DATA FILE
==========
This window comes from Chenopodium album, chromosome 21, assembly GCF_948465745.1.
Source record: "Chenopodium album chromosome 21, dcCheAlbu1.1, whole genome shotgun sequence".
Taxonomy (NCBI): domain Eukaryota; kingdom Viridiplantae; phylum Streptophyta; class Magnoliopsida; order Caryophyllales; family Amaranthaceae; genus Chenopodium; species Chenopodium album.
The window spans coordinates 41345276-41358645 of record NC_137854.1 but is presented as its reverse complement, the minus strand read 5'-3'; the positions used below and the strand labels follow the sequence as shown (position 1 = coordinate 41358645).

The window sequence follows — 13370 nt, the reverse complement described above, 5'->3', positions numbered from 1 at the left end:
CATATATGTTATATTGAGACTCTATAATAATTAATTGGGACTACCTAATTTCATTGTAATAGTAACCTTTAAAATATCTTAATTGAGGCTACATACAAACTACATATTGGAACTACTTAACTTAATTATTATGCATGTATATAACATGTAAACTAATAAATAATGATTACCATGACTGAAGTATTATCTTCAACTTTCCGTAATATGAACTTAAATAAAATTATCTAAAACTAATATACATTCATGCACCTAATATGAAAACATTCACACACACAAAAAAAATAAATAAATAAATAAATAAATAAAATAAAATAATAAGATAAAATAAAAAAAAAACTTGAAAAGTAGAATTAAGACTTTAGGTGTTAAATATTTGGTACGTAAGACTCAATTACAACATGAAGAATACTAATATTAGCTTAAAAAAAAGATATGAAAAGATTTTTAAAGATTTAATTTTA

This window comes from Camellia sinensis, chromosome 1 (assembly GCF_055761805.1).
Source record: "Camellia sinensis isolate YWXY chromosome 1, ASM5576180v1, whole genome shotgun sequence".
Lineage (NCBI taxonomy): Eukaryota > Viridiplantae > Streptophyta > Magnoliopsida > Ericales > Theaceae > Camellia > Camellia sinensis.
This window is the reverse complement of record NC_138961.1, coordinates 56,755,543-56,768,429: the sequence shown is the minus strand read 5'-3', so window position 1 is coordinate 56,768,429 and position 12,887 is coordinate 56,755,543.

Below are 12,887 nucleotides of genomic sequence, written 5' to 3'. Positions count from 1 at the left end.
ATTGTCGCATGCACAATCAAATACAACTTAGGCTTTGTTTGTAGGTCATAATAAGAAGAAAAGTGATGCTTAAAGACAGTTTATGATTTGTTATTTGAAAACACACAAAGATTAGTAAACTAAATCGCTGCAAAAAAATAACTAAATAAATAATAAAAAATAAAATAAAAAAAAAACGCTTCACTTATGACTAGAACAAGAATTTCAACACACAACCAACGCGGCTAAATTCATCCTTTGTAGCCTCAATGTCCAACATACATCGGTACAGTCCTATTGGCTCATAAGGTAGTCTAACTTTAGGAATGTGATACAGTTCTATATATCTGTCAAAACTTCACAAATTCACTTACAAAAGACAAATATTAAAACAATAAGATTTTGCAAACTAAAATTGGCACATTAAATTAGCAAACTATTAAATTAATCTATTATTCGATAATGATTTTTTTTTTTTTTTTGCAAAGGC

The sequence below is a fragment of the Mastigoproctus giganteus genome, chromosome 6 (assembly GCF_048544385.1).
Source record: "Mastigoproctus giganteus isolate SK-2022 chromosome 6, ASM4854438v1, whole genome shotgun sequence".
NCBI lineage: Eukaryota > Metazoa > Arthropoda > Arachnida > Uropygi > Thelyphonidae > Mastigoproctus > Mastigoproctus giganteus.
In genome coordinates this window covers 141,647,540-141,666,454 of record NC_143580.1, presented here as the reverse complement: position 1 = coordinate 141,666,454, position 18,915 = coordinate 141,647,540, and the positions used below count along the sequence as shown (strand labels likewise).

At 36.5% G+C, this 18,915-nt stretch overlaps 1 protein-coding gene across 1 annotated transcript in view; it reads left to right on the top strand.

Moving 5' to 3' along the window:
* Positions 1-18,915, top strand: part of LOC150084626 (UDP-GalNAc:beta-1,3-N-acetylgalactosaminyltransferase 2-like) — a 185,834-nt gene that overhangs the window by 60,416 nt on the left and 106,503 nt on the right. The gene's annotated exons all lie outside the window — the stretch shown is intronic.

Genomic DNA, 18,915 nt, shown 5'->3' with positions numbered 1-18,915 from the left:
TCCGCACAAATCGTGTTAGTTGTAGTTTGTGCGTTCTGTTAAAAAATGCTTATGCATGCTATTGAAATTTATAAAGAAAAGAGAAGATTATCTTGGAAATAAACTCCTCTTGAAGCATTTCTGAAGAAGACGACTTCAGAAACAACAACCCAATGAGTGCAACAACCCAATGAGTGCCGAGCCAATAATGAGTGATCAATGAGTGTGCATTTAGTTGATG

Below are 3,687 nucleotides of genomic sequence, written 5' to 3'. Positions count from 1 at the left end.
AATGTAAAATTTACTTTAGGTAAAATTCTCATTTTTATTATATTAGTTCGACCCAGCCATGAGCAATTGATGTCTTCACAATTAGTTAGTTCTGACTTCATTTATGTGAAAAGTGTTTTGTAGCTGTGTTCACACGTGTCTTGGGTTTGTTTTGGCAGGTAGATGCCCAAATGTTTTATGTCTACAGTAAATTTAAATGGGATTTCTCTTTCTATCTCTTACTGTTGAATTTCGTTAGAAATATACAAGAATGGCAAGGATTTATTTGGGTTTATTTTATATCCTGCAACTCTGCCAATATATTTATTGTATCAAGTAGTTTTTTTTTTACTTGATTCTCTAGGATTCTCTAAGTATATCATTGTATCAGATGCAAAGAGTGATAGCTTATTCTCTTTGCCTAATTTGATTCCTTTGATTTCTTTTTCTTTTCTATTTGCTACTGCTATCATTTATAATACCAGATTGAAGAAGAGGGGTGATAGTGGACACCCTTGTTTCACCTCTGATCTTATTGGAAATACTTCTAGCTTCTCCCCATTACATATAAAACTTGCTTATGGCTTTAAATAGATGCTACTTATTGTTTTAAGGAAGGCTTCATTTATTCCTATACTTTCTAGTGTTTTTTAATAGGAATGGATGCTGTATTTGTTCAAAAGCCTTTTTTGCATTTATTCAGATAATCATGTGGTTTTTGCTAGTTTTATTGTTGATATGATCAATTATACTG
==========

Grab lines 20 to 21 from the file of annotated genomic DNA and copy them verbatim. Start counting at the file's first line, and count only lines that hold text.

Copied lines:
Genomic DNA, 18,915 nt, shown 5'->3' with positions numbered 1-18,915 from the left:
TCCGCACAAATCGTGTTAGTTGTAGTTTGTGCGTTCTGTTAAAAAATGCTTATGCATGCTATTGAAATTTATAAAGAAAAGAGAAGATTATCTTGGAAATAAACTCCTCTTGAAGCATTTCTGAAGAAGACGACTTCAGAAACAACAACCCAATGAGTGCAACAACCCAATGAGTGCCGAGCCAATAATGAGTGATCAATGAGTGTGCATTTAGTTGATG